The Terrace Bay Public Library originated in 1948 in a small room that served as the recreation building during the construction of the Kimberly Clark Mill.
In 1950 there was a move to another small room in the back of a retail outlet in the downtown core.
In 1963 it settled in the Terrace Bay Community Center and moved three times within that complex.
In 1980 when major renovations were undertaken in the Community Center, the library was relocated to a new area in the centre complete with built-in circulation desk and adequate shelving to house the collection.
Terrace Bay celebrated its 50th anniversary in 1997. The library celebrated along with a new fully automated card catalogue and circulation system.
In 2004 (Ontario Early Years) and 2005 (Trillium Foundation) the library received grants to begin replacing metal shelving with new oak shelving in the children’s section and adult non-fiction areas.
The Terrace Bay Public Library received its accreditation under the Ontario Public Library Guidelines Program and was successful in the renewal of the accreditation in 2008. In 2008 the library joined with other northern libraries in an integrated library system. (JASI)
The Terrace Bay Public Library is located on the north shore of Lake Superior and serves a population of 1,250 people as well as the outlying areas of Jackfish, Schreiber, Rossport and Pays Plat. The library currently has 1,886 active users.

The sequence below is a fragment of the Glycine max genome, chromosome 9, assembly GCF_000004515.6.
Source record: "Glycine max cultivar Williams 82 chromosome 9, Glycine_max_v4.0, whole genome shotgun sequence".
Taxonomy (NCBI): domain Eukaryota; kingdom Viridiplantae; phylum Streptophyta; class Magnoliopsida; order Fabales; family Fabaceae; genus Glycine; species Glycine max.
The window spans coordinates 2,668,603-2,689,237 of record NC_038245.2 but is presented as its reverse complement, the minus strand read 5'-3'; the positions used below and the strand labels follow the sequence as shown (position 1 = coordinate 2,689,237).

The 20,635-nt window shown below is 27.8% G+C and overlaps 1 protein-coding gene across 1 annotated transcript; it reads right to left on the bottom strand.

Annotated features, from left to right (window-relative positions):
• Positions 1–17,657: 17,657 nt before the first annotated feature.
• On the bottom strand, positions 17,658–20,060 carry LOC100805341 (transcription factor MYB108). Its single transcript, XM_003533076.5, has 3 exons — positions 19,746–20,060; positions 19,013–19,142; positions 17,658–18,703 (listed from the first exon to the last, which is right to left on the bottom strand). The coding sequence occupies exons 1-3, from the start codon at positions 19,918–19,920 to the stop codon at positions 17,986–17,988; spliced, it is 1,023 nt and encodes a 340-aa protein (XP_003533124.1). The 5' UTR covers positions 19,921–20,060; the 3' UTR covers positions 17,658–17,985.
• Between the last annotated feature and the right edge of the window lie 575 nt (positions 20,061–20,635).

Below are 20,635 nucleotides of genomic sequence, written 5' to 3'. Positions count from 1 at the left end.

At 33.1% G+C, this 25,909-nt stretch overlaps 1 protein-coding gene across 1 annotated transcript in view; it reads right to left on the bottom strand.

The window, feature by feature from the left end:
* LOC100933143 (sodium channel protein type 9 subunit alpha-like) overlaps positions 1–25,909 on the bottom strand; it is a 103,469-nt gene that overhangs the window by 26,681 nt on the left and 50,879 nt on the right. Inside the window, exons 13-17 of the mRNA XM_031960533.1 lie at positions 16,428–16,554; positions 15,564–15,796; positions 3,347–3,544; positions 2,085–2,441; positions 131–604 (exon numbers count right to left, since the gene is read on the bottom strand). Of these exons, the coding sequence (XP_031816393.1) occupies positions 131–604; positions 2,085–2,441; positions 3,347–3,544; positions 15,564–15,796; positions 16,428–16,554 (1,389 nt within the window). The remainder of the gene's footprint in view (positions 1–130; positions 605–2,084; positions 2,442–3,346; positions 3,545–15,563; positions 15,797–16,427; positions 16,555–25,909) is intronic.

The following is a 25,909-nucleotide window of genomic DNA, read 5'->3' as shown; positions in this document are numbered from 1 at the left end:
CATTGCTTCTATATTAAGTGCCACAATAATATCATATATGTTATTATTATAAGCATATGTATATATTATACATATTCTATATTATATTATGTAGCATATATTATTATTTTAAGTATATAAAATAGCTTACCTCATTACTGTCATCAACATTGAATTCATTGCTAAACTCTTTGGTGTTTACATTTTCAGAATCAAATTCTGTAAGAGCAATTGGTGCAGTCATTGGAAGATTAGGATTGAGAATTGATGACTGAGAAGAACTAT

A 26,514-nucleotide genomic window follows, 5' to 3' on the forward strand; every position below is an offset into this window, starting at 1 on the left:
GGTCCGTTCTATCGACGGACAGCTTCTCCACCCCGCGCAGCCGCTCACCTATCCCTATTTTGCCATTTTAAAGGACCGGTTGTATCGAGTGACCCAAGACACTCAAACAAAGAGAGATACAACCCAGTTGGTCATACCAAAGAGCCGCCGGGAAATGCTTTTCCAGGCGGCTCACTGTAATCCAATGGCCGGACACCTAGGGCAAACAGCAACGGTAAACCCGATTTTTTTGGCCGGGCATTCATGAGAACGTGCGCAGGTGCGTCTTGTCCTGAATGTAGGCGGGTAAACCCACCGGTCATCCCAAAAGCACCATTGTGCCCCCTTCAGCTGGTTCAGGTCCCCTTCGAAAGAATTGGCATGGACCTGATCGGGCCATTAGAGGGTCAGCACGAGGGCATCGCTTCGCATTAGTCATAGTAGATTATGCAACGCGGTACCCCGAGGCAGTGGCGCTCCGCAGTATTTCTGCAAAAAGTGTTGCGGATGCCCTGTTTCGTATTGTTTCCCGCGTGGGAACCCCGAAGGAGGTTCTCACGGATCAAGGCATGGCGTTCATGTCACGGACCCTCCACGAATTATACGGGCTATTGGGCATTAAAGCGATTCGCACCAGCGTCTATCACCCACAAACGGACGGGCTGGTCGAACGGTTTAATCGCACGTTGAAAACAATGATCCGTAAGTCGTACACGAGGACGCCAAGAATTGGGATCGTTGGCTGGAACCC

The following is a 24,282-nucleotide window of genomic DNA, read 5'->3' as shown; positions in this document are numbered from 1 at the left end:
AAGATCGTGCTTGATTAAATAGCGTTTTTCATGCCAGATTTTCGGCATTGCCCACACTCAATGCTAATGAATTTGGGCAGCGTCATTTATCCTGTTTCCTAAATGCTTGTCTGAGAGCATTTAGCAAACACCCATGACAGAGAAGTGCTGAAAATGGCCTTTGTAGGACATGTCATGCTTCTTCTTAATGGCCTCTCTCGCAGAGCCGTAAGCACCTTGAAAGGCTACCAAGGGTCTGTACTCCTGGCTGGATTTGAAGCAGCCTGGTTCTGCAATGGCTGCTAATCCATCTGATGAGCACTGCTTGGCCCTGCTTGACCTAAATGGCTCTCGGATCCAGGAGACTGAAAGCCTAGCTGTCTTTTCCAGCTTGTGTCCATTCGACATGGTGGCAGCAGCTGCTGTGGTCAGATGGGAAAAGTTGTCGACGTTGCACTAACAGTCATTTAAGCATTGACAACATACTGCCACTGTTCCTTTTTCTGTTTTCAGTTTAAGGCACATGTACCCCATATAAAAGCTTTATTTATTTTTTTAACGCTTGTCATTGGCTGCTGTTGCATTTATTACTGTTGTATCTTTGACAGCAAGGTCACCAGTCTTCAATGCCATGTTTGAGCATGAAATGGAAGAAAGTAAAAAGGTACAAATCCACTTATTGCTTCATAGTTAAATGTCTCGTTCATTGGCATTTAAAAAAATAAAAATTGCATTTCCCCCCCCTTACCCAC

In partnership with the Superior Seniors and Township of Terrace Bay, the library board applied for, and were successful in securing, a Canada Build grant in order to renovate an existing structure in the community into a Cultural Centre. The centre consists of the public library, seniors’ activity centre and a community hall. The library moved into its beautiful new facility in the fall of 2010.
The new library, comprised of dedicated spaces, opened up many avenues of programming that weren’t previously possible. The Programming Room, allows for lessons and training opportunities. A meeting room, complete with director’s table and chairs and a Promethean Interactive Whiteboard allow groups to hold meetings and workshops. Among these groups is the cemetery committee, the Metis Association & Dilico. Quiet and privacy are provided. The youth area allows students to gather after school hours to socialize and to work on group projects. The fireside room is a special place for people to gather. A single brew coffee machine allows the library to offer beverages. This creates revenue for the library but it’s also a place for people “to go” as there is no coffee house in our town. Many people sit by the fire and socialize or read. A children’s space allows families to visit, play & learn together. Our family Storytime program takes place here weekly. The barrier free washrooms complete with change tables are family friendly. A computer lab houses a Community Access Site that provides public internet access and has created jobs for youth. Local history, once in storage, now has a home in the archives room. Community members, so excited to see this material out in the open, formed a Historical Society. Two full time positions were created, through a grant, to digitize the collection. The library offers a Books Are For Eating program that allows children to explore different cultures through stories and preparing food. Future plans are for local artist displays & an artist in residence program. The library has indeed become what is referred to as the third place. There is home, work and the third place being community.